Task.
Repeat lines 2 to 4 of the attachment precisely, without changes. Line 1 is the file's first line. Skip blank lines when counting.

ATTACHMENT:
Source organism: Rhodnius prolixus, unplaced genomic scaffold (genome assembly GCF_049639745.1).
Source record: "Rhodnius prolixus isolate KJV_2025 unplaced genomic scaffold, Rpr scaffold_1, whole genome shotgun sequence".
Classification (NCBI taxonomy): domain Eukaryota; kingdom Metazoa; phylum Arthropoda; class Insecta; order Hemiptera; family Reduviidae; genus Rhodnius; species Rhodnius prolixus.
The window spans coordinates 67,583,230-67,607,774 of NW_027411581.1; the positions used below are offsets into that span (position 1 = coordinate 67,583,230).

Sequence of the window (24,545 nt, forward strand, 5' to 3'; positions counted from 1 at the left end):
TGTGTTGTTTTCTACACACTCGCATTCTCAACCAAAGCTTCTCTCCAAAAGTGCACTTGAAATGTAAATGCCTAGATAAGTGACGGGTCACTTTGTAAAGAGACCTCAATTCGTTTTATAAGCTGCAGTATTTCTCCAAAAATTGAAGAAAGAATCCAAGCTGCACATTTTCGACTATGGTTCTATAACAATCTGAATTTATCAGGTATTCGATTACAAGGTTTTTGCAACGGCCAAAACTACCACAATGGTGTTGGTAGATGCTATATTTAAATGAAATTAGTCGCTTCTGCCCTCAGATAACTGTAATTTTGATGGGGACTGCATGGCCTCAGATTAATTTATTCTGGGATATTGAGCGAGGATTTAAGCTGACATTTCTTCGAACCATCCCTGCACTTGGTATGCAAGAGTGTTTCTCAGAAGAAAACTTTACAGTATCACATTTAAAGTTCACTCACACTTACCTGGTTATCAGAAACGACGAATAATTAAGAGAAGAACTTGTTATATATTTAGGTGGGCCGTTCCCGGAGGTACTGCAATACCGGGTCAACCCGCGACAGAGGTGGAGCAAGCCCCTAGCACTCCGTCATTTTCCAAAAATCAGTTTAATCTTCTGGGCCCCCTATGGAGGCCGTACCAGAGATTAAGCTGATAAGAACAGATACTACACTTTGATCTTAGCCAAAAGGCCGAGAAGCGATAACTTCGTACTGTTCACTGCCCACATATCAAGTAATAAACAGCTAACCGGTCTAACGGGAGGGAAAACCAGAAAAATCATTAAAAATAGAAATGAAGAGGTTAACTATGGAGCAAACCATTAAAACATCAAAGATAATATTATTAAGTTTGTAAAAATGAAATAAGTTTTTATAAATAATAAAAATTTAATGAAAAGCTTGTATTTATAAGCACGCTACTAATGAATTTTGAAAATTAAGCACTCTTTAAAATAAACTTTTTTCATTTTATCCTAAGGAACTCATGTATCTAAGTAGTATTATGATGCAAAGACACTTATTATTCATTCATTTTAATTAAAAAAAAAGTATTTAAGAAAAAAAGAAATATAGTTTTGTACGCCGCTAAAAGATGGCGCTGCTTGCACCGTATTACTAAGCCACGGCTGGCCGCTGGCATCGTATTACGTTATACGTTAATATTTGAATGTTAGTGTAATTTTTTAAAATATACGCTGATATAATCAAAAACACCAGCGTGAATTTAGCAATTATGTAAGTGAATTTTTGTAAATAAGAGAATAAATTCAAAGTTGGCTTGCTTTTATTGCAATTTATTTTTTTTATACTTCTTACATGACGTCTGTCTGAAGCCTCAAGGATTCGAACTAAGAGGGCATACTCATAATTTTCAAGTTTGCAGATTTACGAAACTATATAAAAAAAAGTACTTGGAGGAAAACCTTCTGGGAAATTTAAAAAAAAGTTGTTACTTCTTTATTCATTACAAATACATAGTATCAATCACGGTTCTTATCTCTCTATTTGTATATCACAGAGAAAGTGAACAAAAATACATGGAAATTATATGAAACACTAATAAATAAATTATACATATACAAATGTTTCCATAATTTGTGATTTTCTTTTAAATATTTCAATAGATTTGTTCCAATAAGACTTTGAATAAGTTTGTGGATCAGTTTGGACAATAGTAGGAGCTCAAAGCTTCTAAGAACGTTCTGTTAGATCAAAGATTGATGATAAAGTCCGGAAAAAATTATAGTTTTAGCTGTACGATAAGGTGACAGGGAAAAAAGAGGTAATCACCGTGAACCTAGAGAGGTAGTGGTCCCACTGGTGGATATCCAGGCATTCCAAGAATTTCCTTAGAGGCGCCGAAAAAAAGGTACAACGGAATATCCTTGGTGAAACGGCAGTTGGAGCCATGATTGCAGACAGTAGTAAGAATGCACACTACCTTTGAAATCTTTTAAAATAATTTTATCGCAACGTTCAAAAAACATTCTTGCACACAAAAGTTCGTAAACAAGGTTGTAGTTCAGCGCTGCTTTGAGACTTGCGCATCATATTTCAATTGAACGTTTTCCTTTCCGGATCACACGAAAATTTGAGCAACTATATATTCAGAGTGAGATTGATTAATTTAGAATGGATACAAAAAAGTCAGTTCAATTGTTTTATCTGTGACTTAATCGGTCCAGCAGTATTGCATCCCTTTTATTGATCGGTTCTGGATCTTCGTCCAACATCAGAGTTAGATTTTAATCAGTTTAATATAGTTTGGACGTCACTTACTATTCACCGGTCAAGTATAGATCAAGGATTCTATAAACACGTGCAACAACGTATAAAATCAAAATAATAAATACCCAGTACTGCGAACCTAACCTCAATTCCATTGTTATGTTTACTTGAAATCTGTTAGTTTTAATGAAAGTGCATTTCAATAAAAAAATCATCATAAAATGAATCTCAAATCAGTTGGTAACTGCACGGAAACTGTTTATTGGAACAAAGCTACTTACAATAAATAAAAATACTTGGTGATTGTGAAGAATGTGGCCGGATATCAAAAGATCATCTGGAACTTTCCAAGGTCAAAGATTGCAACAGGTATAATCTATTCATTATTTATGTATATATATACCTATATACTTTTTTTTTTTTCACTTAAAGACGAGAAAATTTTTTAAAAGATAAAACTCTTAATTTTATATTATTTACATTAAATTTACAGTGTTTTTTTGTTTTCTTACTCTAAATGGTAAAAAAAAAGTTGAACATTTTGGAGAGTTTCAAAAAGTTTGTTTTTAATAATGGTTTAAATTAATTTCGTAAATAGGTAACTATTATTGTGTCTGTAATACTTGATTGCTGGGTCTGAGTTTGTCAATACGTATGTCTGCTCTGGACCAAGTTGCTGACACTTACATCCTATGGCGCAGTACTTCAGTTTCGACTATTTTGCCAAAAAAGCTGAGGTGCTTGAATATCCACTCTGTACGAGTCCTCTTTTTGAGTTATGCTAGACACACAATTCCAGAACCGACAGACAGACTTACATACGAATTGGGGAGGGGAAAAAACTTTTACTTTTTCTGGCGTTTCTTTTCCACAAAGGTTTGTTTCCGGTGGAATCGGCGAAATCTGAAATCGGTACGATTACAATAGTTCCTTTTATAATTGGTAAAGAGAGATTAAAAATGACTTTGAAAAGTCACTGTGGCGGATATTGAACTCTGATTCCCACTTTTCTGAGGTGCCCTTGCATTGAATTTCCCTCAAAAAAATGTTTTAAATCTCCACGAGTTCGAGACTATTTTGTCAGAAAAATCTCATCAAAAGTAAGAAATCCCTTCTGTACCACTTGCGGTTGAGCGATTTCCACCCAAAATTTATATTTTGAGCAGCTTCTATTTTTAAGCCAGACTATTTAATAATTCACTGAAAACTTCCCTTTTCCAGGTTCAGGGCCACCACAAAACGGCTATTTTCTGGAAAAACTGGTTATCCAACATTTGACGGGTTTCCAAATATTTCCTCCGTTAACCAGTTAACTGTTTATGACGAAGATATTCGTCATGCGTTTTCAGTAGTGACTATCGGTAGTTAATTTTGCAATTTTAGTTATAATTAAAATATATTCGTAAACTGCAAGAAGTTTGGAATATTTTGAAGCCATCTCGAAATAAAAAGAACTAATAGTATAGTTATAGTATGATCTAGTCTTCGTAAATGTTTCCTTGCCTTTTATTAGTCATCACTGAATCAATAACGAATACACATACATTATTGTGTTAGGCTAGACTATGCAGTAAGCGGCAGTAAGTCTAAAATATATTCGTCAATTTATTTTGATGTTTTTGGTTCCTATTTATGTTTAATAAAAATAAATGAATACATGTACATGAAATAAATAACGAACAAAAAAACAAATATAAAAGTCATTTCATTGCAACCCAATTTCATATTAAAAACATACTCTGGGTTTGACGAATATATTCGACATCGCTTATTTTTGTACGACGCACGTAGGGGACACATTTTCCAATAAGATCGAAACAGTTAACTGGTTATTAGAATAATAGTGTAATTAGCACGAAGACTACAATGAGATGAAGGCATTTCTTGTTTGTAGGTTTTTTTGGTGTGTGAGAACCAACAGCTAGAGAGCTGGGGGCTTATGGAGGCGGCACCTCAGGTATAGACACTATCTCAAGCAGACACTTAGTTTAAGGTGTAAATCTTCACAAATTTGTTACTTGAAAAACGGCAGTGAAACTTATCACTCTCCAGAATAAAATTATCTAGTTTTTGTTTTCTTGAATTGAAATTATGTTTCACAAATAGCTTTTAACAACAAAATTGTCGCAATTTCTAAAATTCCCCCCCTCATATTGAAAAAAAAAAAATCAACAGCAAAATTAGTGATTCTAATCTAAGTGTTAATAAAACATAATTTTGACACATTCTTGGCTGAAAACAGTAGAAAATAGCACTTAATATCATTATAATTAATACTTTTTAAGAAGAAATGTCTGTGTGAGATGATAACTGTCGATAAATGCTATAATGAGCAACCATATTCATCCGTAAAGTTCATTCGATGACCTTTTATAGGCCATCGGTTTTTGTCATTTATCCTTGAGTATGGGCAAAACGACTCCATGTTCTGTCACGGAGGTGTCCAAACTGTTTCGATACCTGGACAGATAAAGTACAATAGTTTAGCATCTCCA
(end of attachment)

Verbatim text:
Source record: "Rhodnius prolixus isolate KJV_2025 unplaced genomic scaffold, Rpr scaffold_1, whole genome shotgun sequence".
Classification (NCBI taxonomy): domain Eukaryota; kingdom Metazoa; phylum Arthropoda; class Insecta; order Hemiptera; family Reduviidae; genus Rhodnius; species Rhodnius prolixus.
The window spans coordinates 67,583,230-67,607,774 of NW_027411581.1; the positions used below are offsets into that span (position 1 = coordinate 67,583,230).